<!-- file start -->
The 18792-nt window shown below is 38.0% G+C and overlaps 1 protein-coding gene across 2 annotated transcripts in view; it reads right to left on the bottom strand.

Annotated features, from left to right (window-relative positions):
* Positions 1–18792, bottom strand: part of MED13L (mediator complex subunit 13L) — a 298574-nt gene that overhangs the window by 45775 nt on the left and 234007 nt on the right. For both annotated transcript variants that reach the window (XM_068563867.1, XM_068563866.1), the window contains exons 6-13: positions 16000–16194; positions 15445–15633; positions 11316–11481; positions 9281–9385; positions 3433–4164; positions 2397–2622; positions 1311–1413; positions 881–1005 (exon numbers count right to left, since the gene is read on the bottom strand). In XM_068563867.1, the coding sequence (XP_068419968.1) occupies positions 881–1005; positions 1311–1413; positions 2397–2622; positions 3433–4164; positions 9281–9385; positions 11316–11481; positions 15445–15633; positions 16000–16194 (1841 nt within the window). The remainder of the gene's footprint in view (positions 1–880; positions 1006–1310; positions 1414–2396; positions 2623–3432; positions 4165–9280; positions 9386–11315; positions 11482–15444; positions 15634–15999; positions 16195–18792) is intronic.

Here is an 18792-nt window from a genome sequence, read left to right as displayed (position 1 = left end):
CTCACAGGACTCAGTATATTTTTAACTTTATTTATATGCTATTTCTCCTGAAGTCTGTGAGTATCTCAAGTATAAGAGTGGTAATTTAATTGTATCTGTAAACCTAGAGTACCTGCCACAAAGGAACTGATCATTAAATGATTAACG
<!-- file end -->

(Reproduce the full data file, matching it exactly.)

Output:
The 18792-nt window shown below is 38.0% G+C and overlaps 1 protein-coding gene across 2 annotated transcripts in view; it reads right to left on the bottom strand.

Annotated features, from left to right (window-relative positions):
* Positions 1–18792, bottom strand: part of MED13L (mediator complex subunit 13L) — a 298574-nt gene that overhangs the window by 45775 nt on the left and 234007 nt on the right. For both annotated transcript variants that reach the window (XM_068563867.1, XM_068563866.1), the window contains exons 6-13: positions 16000–16194; positions 15445–15633; positions 11316–11481; positions 9281–9385; positions 3433–4164; positions 2397–2622; positions 1311–1413; positions 881–1005 (exon numbers count right to left, since the gene is read on the bottom strand). In XM_068563867.1, the coding sequence (XP_068419968.1) occupies positions 881–1005; positions 1311–1413; positions 2397–2622; positions 3433–4164; positions 9281–9385; positions 11316–11481; positions 15445–15633; positions 16000–16194 (1841 nt within the window). The remainder of the gene's footprint in view (positions 1–880; positions 1006–1310; positions 1414–2396; positions 2623–3432; positions 4165–9280; positions 9386–11315; positions 11482–15444; positions 15634–15999; positions 16195–18792) is intronic.

Here is an 18792-nt window from a genome sequence, read left to right as displayed (position 1 = left end):
CTCACAGGACTCAGTATATTTTTAACTTTATTTATATGCTATTTCTCCTGAAGTCTGTGAGTATCTCAAGTATAAGAGTGGTAATTTAATTGTATCTGTAAACCTAGAGTACCTGCCACAAAGGAACTGATCATTAAATGATTAACG